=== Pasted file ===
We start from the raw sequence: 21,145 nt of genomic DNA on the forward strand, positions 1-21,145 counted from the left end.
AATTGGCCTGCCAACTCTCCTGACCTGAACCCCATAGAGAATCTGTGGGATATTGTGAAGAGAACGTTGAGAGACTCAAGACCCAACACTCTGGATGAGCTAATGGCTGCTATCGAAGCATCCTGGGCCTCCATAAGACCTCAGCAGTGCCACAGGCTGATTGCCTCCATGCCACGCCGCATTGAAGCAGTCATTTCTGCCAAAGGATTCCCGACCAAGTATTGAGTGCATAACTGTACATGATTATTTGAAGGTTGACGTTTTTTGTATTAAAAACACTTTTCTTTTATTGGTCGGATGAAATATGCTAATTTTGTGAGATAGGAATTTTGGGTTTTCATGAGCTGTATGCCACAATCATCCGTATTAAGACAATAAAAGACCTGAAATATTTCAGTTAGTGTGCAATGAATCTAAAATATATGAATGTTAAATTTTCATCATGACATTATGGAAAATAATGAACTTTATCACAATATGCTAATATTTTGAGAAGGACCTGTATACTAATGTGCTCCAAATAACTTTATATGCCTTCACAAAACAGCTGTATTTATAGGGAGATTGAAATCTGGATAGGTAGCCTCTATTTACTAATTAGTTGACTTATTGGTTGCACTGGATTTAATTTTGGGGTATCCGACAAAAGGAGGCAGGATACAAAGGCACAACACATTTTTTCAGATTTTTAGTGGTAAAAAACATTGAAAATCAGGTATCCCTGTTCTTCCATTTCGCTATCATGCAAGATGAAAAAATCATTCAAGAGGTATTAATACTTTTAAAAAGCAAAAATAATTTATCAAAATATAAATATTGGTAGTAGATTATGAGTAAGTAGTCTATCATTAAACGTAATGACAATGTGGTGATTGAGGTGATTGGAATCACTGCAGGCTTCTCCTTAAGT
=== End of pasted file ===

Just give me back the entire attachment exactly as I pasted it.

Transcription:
We start from the raw sequence: 21,145 nt of genomic DNA on the forward strand, positions 1-21,145 counted from the left end.
AATTGGCCTGCCAACTCTCCTGACCTGAACCCCATAGAGAATCTGTGGGATATTGTGAAGAGAACGTTGAGAGACTCAAGACCCAACACTCTGGATGAGCTAATGGCTGCTATCGAAGCATCCTGGGCCTCCATAAGACCTCAGCAGTGCCACAGGCTGATTGCCTCCATGCCACGCCGCATTGAAGCAGTCATTTCTGCCAAAGGATTCCCGACCAAGTATTGAGTGCATAACTGTACATGATTATTTGAAGGTTGACGTTTTTTGTATTAAAAACACTTTTCTTTTATTGGTCGGATGAAATATGCTAATTTTGTGAGATAGGAATTTTGGGTTTTCATGAGCTGTATGCCACAATCATCCGTATTAAGACAATAAAAGACCTGAAATATTTCAGTTAGTGTGCAATGAATCTAAAATATATGAATGTTAAATTTTCATCATGACATTATGGAAAATAATGAACTTTATCACAATATGCTAATATTTTGAGAAGGACCTGTATACTAATGTGCTCCAAATAACTTTATATGCCTTCACAAAACAGCTGTATTTATAGGGAGATTGAAATCTGGATAGGTAGCCTCTATTTACTAATTAGTTGACTTATTGGTTGCACTGGATTTAATTTTGGGGTATCCGACAAAAGGAGGCAGGATACAAAGGCACAACACATTTTTTCAGATTTTTAGTGGTAAAAAACATTGAAAATCAGGTATCCCTGTTCTTCCATTTCGCTATCATGCAAGATGAAAAAATCATTCAAGAGGTATTAATACTTTTAAAAAGCAAAAATAATTTATCAAAATATAAATATTGGTAGTAGATTATGAGTAAGTAGTCTATCATTAAACGTAATGACAATGTGGTGATTGAGGTGATTGGAATCACTGCAGGCTTCTCCTTAAGT